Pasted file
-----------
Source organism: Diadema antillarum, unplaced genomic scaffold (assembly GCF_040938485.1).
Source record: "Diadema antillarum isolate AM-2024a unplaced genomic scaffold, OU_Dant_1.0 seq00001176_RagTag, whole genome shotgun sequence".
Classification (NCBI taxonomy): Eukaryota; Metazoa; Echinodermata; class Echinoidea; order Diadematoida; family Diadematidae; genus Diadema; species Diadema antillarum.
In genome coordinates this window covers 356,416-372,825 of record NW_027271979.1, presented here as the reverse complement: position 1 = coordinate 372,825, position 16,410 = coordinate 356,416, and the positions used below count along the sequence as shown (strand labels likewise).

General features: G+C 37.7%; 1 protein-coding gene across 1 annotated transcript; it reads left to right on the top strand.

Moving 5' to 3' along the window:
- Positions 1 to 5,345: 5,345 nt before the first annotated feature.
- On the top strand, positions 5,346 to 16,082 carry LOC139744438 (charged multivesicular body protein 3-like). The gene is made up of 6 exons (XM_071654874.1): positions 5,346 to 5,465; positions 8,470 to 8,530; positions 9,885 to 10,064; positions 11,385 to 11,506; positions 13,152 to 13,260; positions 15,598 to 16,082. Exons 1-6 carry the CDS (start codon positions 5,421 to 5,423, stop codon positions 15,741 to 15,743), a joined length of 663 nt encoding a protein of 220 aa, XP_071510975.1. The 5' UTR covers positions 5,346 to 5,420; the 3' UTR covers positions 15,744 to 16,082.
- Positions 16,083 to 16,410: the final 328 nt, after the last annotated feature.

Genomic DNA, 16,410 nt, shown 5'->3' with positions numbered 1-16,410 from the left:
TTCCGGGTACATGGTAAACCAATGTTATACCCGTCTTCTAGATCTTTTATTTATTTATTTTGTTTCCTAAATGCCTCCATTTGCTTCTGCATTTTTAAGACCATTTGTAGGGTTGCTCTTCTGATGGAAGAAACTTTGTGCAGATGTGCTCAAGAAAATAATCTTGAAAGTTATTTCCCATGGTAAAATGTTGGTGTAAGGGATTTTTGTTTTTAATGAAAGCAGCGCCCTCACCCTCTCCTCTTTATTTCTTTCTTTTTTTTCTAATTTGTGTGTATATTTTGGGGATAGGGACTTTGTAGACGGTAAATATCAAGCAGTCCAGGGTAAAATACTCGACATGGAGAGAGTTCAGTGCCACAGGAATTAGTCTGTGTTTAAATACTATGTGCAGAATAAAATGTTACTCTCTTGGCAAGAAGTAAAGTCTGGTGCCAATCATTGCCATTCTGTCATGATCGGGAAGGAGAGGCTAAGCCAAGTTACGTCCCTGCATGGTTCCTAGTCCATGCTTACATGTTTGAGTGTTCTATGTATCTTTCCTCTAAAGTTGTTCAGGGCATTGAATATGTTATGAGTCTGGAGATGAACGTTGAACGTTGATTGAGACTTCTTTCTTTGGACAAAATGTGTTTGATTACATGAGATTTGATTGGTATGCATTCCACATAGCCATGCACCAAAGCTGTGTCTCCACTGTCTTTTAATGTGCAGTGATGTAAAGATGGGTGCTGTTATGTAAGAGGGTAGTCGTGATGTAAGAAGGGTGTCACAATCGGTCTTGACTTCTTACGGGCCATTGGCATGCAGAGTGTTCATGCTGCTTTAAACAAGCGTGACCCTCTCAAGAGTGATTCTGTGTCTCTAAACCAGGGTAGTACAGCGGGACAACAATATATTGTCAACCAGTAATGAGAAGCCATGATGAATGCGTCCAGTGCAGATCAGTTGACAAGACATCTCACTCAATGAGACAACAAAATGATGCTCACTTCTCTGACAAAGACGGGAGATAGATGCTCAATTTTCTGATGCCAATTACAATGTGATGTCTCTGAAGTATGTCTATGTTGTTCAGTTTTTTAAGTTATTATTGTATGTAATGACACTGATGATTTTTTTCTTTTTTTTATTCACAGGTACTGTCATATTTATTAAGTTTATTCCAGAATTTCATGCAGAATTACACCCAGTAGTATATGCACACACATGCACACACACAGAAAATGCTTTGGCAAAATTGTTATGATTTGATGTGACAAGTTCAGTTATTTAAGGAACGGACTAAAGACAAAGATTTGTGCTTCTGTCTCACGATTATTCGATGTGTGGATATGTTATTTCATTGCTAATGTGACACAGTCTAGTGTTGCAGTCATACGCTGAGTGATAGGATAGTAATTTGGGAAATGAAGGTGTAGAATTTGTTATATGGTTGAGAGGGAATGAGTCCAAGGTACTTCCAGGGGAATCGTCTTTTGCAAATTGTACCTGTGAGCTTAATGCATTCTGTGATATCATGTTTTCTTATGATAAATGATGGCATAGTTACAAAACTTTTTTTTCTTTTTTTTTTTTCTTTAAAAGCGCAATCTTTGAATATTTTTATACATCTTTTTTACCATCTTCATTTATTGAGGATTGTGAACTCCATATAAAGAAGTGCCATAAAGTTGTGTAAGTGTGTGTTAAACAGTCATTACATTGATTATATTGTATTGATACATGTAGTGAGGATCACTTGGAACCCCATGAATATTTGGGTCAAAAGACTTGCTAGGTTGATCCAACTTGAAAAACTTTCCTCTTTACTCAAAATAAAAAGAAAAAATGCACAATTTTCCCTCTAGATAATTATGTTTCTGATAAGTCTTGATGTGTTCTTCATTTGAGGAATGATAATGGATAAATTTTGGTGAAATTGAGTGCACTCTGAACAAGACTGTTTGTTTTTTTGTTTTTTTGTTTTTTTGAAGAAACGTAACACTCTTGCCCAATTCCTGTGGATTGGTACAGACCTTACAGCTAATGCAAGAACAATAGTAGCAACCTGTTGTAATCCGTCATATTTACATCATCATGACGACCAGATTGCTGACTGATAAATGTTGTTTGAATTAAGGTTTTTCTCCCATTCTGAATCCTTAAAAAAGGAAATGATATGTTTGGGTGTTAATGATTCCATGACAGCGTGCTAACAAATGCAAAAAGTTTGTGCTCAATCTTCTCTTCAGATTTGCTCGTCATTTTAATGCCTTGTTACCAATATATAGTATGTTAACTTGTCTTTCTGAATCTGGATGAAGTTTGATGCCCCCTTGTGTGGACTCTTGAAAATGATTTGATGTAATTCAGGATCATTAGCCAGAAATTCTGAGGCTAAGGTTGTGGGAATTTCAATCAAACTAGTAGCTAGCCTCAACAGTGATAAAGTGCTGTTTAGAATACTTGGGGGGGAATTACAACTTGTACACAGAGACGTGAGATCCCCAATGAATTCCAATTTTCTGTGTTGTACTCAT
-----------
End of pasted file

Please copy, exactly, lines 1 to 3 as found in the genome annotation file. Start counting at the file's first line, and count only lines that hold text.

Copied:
Source organism: Diadema antillarum, unplaced genomic scaffold (assembly GCF_040938485.1).
Source record: "Diadema antillarum isolate AM-2024a unplaced genomic scaffold, OU_Dant_1.0 seq00001176_RagTag, whole genome shotgun sequence".
Classification (NCBI taxonomy): Eukaryota; Metazoa; Echinodermata; class Echinoidea; order Diadematoida; family Diadematidae; genus Diadema; species Diadema antillarum.